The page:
Title and Publication:
Jim Conklin, a soldier who dies in an early battle. Jim's death forces Henry to face his own lack of courage and reminds Jim of the stark reality of war.
Wilson, a mouthy soldier who cares for Jim when he is wounded. Jim and Wilson seem to grow and learn together in battle.
The wounded, tattered soldier, whose nagging presence forces Jim to face his own guilty conscience.
Henry Fleming begins as a naive young man, eager to experience the glory of war. He soon faces the truth about war and his own self-identity on the battlefield, however.
As the first encounter with the enemy approaches, Henry wonders if he will be brave in the face of battle. In fact, Henry does panic and flee in an early encounter. This experience sets him on a journey of self-discovery, as he struggles with his conscience and re-examines his opinions about war, friendship, courage, and life.
Questions to Ponder:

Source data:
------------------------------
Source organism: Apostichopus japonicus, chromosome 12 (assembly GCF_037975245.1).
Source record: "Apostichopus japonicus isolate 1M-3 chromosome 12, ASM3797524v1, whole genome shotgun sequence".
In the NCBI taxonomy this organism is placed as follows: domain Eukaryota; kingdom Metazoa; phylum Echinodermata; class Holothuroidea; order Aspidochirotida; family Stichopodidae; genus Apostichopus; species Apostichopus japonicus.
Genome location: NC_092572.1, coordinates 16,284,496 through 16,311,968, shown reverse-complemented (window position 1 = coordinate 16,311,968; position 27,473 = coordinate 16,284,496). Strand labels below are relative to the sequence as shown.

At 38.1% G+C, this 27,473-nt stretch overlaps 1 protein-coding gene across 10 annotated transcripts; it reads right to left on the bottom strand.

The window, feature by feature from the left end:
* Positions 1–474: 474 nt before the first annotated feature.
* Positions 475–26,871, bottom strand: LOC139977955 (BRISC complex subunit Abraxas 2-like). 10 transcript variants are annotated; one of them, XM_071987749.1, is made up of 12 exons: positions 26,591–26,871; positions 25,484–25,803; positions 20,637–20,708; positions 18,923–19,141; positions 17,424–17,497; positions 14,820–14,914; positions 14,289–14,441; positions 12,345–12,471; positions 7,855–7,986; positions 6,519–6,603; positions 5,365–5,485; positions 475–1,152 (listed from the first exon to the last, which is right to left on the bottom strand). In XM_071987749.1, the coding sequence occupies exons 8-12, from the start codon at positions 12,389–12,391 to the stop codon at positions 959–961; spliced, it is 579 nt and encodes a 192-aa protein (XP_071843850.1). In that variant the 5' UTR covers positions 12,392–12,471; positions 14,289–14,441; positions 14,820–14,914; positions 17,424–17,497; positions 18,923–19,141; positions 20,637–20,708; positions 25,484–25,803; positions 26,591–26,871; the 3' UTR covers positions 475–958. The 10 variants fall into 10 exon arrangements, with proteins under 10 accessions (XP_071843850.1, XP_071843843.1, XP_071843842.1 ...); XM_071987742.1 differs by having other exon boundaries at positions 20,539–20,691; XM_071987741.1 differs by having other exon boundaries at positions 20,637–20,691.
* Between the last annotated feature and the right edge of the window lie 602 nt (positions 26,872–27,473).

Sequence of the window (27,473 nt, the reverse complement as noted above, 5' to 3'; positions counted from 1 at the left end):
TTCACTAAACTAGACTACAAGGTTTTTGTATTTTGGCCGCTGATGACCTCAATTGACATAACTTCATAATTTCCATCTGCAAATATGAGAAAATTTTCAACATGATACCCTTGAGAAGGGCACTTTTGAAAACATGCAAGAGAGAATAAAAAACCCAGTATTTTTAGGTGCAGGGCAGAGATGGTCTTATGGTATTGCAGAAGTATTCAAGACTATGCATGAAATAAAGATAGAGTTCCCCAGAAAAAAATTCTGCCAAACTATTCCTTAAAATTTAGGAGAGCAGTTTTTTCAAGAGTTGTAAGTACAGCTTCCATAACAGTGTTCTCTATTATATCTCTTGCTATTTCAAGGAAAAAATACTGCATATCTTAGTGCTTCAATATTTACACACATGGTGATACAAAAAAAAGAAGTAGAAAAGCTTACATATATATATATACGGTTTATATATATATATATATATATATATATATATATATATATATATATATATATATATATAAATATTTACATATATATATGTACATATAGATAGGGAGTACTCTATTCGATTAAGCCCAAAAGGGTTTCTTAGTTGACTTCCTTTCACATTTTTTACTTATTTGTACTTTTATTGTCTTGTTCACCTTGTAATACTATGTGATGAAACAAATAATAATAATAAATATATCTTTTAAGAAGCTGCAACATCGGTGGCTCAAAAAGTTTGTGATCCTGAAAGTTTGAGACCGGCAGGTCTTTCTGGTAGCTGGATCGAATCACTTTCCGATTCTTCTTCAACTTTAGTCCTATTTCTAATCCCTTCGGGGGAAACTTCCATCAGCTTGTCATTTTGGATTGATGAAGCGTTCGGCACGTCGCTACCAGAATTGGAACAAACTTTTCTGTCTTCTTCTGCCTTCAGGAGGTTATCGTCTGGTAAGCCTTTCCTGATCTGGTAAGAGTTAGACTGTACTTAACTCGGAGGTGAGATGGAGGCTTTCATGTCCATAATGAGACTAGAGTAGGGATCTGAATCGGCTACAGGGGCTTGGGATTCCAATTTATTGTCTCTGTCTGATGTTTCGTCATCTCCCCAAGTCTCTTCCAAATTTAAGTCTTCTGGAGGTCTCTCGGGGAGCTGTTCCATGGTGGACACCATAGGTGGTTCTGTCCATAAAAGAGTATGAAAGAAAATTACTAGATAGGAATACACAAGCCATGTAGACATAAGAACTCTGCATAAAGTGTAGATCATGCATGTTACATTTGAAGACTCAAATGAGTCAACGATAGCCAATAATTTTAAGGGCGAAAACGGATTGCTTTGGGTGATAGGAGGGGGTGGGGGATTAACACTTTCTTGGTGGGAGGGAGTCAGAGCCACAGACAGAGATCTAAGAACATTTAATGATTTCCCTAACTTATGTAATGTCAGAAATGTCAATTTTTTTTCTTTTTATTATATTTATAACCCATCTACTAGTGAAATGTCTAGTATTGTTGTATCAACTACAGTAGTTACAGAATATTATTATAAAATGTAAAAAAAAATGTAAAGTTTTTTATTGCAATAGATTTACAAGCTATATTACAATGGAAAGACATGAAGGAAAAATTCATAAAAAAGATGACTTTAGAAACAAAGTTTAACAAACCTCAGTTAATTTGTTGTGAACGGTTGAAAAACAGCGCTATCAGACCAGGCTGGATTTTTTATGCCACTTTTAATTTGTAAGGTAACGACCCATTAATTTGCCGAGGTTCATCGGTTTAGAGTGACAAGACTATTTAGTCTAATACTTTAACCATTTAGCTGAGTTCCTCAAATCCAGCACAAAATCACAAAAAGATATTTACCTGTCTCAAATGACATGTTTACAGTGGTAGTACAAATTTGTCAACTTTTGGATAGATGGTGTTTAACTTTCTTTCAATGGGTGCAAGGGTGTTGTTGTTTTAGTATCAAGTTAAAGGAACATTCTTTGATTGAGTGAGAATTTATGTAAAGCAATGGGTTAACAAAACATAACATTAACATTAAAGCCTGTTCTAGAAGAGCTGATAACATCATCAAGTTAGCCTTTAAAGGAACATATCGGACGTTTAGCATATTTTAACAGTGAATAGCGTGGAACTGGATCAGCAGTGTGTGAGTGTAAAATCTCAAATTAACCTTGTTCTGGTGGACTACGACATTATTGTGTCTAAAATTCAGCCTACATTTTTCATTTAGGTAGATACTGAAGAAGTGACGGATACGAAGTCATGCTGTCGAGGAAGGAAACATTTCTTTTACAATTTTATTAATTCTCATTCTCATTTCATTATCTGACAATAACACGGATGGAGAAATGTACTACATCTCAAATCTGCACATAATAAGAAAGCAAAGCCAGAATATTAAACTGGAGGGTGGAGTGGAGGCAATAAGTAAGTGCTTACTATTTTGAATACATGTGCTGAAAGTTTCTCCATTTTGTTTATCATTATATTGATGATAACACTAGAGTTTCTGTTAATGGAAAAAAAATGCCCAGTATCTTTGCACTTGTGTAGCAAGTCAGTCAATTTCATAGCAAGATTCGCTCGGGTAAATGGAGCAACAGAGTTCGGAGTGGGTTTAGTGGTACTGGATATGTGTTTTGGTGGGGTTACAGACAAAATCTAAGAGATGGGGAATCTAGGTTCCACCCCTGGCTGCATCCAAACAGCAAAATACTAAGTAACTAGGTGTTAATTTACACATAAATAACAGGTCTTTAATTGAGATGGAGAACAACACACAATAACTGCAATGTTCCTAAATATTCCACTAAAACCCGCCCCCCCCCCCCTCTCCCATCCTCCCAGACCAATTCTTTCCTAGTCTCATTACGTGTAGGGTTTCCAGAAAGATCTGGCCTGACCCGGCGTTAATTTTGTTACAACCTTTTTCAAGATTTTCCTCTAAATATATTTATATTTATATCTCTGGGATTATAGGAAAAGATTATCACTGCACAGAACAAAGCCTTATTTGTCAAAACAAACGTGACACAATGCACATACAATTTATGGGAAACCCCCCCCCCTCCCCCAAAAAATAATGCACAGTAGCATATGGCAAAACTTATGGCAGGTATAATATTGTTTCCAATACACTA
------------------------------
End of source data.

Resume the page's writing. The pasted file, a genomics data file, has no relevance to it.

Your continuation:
Think about these questions and points as you read the book. They will help you determine a theme and develop a strong thesis.
Examine the theme of inner versus outer turmoil:
What role does Henry's conscience play?
What does Henry learn from each soldier's death?
Examine male and female roles:
What role does Henry's mother play?
What does this novel suggest about our concepts of masculinity and courage? What does this novel suggest about our concepts of war?
Possible First Sentences:
- Sometimes, we have to come face to face with our fears to learn something about ourselves.
- Have you ever been really afraid?
- The Red Badge of Courage, by Stephen Crane, is a story about growing up.
- What is bravery?